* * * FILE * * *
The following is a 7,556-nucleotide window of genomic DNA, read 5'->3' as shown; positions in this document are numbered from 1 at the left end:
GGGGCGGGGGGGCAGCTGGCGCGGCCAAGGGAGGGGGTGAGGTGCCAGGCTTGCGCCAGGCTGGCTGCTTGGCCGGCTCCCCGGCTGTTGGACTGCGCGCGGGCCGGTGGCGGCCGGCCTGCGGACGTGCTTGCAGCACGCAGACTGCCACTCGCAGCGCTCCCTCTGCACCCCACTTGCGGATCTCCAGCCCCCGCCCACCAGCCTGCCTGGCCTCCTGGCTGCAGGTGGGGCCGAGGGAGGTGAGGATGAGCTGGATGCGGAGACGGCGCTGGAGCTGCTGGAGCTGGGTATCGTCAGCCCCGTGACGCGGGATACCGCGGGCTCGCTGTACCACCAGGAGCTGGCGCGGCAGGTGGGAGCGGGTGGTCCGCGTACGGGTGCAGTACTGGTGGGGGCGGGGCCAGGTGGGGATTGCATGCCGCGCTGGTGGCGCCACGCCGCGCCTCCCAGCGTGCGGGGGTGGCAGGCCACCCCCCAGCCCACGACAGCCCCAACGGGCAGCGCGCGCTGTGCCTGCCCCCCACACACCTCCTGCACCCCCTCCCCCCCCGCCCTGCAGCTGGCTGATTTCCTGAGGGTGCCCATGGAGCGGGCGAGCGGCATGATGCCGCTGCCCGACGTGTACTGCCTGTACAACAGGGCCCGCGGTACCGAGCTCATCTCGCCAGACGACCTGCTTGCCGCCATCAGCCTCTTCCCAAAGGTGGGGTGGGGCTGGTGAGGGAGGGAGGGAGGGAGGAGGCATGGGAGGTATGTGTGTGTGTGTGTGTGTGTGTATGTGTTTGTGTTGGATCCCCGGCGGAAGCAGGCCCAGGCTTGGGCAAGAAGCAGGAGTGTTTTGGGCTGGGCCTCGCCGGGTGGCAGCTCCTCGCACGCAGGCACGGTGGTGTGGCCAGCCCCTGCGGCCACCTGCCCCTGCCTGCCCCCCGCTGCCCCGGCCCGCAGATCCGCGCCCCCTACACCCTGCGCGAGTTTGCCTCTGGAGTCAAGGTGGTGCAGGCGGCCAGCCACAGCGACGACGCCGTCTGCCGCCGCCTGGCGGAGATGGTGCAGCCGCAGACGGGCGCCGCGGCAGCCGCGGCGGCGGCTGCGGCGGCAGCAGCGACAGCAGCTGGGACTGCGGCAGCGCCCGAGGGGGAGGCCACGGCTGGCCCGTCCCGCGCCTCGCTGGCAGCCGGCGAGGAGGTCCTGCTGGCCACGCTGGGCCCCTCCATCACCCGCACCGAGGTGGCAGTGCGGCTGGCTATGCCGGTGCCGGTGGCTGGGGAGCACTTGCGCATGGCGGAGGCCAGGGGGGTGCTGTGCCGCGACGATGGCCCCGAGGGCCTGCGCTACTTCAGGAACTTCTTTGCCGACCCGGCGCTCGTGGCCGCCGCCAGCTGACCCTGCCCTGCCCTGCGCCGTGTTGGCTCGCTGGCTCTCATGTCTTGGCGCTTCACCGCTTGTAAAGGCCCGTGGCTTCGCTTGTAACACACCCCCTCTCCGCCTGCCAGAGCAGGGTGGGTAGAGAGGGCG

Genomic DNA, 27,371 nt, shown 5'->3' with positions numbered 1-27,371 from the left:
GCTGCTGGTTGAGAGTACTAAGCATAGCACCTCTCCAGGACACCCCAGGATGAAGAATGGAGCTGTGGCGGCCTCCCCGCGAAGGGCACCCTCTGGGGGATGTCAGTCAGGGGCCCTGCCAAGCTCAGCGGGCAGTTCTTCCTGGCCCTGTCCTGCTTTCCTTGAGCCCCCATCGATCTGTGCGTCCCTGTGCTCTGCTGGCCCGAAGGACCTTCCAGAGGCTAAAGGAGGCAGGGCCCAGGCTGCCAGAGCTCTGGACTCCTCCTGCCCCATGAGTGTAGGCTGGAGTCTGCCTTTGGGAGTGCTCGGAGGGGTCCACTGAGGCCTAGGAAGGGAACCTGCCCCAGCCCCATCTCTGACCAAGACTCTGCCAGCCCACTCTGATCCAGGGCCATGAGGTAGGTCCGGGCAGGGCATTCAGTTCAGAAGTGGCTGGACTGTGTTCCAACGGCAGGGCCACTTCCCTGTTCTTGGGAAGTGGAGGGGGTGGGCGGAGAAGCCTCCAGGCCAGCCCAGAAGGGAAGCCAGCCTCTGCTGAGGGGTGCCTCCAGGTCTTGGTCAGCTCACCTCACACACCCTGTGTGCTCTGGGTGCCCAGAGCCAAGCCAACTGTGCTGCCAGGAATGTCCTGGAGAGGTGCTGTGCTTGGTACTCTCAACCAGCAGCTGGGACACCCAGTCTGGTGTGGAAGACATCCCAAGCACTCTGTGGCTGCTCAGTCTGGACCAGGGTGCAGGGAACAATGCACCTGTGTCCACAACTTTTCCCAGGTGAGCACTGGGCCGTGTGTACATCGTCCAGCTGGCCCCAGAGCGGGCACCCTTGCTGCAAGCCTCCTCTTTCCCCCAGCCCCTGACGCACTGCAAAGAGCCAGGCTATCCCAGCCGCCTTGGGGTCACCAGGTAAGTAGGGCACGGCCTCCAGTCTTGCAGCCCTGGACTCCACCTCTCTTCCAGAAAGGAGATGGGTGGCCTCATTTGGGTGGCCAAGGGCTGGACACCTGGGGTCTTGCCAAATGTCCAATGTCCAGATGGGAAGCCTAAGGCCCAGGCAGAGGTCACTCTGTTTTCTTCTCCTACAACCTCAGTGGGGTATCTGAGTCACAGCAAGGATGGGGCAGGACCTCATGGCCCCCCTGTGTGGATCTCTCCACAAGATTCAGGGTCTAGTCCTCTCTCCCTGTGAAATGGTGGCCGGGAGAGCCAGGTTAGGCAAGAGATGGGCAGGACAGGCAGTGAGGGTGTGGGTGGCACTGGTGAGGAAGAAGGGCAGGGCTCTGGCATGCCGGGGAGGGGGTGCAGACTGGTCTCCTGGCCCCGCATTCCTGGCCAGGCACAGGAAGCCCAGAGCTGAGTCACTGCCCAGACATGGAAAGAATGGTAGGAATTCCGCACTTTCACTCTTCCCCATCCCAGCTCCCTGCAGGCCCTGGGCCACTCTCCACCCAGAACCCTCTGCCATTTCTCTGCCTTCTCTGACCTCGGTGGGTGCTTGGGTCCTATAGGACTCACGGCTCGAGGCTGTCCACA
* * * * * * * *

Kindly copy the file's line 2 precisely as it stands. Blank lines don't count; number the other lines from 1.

GGGGCGGGGGGGCAGCTGGCGCGGCCAAGGGAGGGGGTGAGGTGCCAGGCTTGCGCCAGGCTGGCTGCTTGGCCGGCTCCCCGGCTGTTGGACTGCGCGCGGGCCGGTGGCGGCCGGCCTGCGGACGTGCTTGCAGCACGCAGACTGCCACTCGCAGCGCTCCCTCTGCACCCCACTTGCGGATCTCCAGCCCCCGCCCACCAGCCTGCCTGGCCTCCTGGCTGCAGGTGGGGCCGAGGGAGGTGAGGATGAGCTGGATGCGGAGACGGCGCTGGAGCTGCTGGAGCTGGGTATCGTCAGCCCCGTGACGCGGGATACCGCGGGCTCGCTGTACCACCAGGAGCTGGCGCGGCAGGTGGGAGCGGGTGGTCCGCGTACGGGTGCAGTACTGGTGGGGGCGGGGCCAGGTGGGGATTGCATGCCGCGCTGGTGGCGCCACGCCGCGCCTCCCAGCGTGCGGGGGTGGCAGGCCACCCCCCAGCCCACGACAGCCCCAACGGGCAGCGCGCGCTGTGCCTGCCCCCCACACACCTCCTGCACCCCCTCCCCCCCCGCCCTGCAGCTGGCTGATTTCCTGAGGGTGCCCATGGAGCGGGCGAGCGGCATGATGCCGCTGCCCGACGTGTACTGCCTGTACAACAGGGCCCGCGGTACCGAGCTCATCTCGCCAGACGACCTGCTTGCCGCCATCAGCCTCTTCCCAAAGGTGGGGTGGGGCTGGTGAGGGAGGGAGGGAGGGAGGAGGCATGGGAGGTATGTGTGTGTGTGTGTGTGTGTGTATGTGTTTGTGTTGGATCCCCGGCGGAAGCAGGCCCAGGCTTGGGCAAGAAGCAGGAGTGTTTTGGGCTGGGCCTCGCCGGGTGGCAGCTCCTCGCACGCAGGCACGGTGGTGTGGCCAGCCCCTGCGGCCACCTGCCCCTGCCTGCCCCCCGCTGCCCCGGCCCGCAGATCCGCGCCCCCTACACCCTGCGCGAGTTTGCCTCTGGAGTCAAGGTGGTGCAGGCGGCCAGCCACAGCGACGACGCCGTCTGCCGCCGCCTGGCGGAGATGGTGCAGCCGCAGACGGGCGCCGCGGCAGCCGCGGCGGCGGCTGCGGCGGCAGCAGCGACAGCAGCTGGGACTGCGGCAGCGCCCGAGGGGGAGGCCACGGCTGGCCCGTCCCGCGCCTCGCTGGCAGCCGGCGAGGAGGTCCTGCTGGCCACGCTGGGCCCCTCCATCACCCGCACCGAGGTGGCAGTGCGGCTGGCTATGCCGGTGCCGGTGGCTGGGGAGCACTTGCGCATGGCGGAGGCCAGGGGGGTGCTGTGCCGCGACGATGGCCCCGAGGGCCTGCGCTACTTCAGGAACTTCTTTGCCGACCCGGCGCTCGTGGCCGCCGCCAGCTGACCCTGCCCTGCCCTGCGCCGTGTTGGCTCGCTGGCTCTCATGTCTTGGCGCTTCACCGCTTGTAAAGGCCCGTGGCTTCGCTTGTAACACACCCCCTCTCCGCCTGCCAGAGCAGGGTGGGTAGAGAGGGCG